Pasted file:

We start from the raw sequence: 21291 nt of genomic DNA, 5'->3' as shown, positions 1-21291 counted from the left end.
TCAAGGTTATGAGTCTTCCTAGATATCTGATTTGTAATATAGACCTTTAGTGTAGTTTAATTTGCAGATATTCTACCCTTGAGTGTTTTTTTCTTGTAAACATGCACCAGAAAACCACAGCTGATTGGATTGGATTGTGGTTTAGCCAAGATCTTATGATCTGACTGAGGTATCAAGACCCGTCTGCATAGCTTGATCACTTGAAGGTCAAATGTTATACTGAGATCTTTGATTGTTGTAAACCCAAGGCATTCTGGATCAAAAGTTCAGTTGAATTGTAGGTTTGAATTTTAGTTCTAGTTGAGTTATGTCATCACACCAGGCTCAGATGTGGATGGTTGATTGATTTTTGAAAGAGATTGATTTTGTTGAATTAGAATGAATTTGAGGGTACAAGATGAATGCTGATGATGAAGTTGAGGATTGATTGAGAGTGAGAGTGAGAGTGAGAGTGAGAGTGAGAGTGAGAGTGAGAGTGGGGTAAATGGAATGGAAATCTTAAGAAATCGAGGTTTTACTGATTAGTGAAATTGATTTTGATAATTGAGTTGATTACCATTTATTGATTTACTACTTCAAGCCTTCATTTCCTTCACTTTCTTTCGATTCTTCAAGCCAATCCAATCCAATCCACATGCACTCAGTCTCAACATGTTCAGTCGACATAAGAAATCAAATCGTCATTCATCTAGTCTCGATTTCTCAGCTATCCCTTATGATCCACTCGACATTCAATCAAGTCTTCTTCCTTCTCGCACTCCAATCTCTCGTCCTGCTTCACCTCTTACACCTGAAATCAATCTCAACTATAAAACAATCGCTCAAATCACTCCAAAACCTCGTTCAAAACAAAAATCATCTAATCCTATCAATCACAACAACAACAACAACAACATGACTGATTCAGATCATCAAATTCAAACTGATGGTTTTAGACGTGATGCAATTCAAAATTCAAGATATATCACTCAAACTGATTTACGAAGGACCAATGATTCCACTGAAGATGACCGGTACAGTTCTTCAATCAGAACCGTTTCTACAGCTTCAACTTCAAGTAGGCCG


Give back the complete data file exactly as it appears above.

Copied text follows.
We start from the raw sequence: 21291 nt of genomic DNA, 5'->3' as shown, positions 1-21291 counted from the left end.
TCAAGGTTATGAGTCTTCCTAGATATCTGATTTGTAATATAGACCTTTAGTGTAGTTTAATTTGCAGATATTCTACCCTTGAGTGTTTTTTTCTTGTAAACATGCACCAGAAAACCACAGCTGATTGGATTGGATTGTGGTTTAGCCAAGATCTTATGATCTGACTGAGGTATCAAGACCCGTCTGCATAGCTTGATCACTTGAAGGTCAAATGTTATACTGAGATCTTTGATTGTTGTAAACCCAAGGCATTCTGGATCAAAAGTTCAGTTGAATTGTAGGTTTGAATTTTAGTTCTAGTTGAGTTATGTCATCACACCAGGCTCAGATGTGGATGGTTGATTGATTTTTGAAAGAGATTGATTTTGTTGAATTAGAATGAATTTGAGGGTACAAGATGAATGCTGATGATGAAGTTGAGGATTGATTGAGAGTGAGAGTGAGAGTGAGAGTGAGAGTGAGAGTGAGAGTGAGAGTGGGGTAAATGGAATGGAAATCTTAAGAAATCGAGGTTTTACTGATTAGTGAAATTGATTTTGATAATTGAGTTGATTACCATTTATTGATTTACTACTTCAAGCCTTCATTTCCTTCACTTTCTTTCGATTCTTCAAGCCAATCCAATCCAATCCACATGCACTCAGTCTCAACATGTTCAGTCGACATAAGAAATCAAATCGTCATTCATCTAGTCTCGATTTCTCAGCTATCCCTTATGATCCACTCGACATTCAATCAAGTCTTCTTCCTTCTCGCACTCCAATCTCTCGTCCTGCTTCACCTCTTACACCTGAAATCAATCTCAACTATAAAACAATCGCTCAAATCACTCCAAAACCTCGTTCAAAACAAAAATCATCTAATCCTATCAATCACAACAACAACAACAACAACATGACTGATTCAGATCATCAAATTCAAACTGATGGTTTTAGACGTGATGCAATTCAAAATTCAAGATATATCACTCAAACTGATTTACGAAGGACCAATGATTCCACTGAAGATGACCGGTACAGTTCTTCAATCAGAACCGTTTCTACAGCTTCAACTTCAAGTAGGCCG